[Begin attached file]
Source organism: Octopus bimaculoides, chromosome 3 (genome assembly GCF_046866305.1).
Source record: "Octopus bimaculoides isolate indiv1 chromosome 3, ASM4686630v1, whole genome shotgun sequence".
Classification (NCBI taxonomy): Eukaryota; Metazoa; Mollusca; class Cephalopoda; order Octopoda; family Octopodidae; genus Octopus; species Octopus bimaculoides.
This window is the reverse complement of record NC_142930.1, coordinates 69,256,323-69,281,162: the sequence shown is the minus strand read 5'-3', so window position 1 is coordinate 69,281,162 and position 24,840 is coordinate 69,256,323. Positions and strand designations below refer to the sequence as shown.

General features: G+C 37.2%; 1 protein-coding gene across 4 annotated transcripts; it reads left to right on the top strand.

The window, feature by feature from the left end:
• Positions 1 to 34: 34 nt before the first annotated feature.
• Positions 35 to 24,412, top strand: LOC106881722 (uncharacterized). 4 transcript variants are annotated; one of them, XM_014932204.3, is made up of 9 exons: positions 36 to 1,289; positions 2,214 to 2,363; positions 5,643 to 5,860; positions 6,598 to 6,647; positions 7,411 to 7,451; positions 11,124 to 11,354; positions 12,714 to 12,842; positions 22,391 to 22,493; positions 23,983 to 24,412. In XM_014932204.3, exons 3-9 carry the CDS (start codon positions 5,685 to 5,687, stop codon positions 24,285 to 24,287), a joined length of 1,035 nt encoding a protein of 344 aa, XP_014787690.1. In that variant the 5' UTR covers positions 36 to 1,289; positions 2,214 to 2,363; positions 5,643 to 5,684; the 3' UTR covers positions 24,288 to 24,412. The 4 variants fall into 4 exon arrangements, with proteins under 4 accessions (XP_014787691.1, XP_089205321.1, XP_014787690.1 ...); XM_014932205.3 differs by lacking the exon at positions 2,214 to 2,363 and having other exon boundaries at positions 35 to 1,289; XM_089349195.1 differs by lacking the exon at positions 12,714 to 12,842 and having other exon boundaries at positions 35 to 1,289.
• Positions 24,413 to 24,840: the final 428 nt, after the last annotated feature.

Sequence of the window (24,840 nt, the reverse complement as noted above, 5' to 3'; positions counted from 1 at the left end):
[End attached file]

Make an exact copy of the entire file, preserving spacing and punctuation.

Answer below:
Source organism: Octopus bimaculoides, chromosome 3 (genome assembly GCF_046866305.1).
Source record: "Octopus bimaculoides isolate indiv1 chromosome 3, ASM4686630v1, whole genome shotgun sequence".
Classification (NCBI taxonomy): Eukaryota; Metazoa; Mollusca; class Cephalopoda; order Octopoda; family Octopodidae; genus Octopus; species Octopus bimaculoides.
This window is the reverse complement of record NC_142930.1, coordinates 69,256,323-69,281,162: the sequence shown is the minus strand read 5'-3', so window position 1 is coordinate 69,281,162 and position 24,840 is coordinate 69,256,323. Positions and strand designations below refer to the sequence as shown.

General features: G+C 37.2%; 1 protein-coding gene across 4 annotated transcripts; it reads left to right on the top strand.

The window, feature by feature from the left end:
• Positions 1 to 34: 34 nt before the first annotated feature.
• Positions 35 to 24,412, top strand: LOC106881722 (uncharacterized). 4 transcript variants are annotated; one of them, XM_014932204.3, is made up of 9 exons: positions 36 to 1,289; positions 2,214 to 2,363; positions 5,643 to 5,860; positions 6,598 to 6,647; positions 7,411 to 7,451; positions 11,124 to 11,354; positions 12,714 to 12,842; positions 22,391 to 22,493; positions 23,983 to 24,412. In XM_014932204.3, exons 3-9 carry the CDS (start codon positions 5,685 to 5,687, stop codon positions 24,285 to 24,287), a joined length of 1,035 nt encoding a protein of 344 aa, XP_014787690.1. In that variant the 5' UTR covers positions 36 to 1,289; positions 2,214 to 2,363; positions 5,643 to 5,684; the 3' UTR covers positions 24,288 to 24,412. The 4 variants fall into 4 exon arrangements, with proteins under 4 accessions (XP_014787691.1, XP_089205321.1, XP_014787690.1 ...); XM_014932205.3 differs by lacking the exon at positions 2,214 to 2,363 and having other exon boundaries at positions 35 to 1,289; XM_089349195.1 differs by lacking the exon at positions 12,714 to 12,842 and having other exon boundaries at positions 35 to 1,289.
• Positions 24,413 to 24,840: the final 428 nt, after the last annotated feature.

Sequence of the window (24,840 nt, the reverse complement as noted above, 5' to 3'; positions counted from 1 at the left end):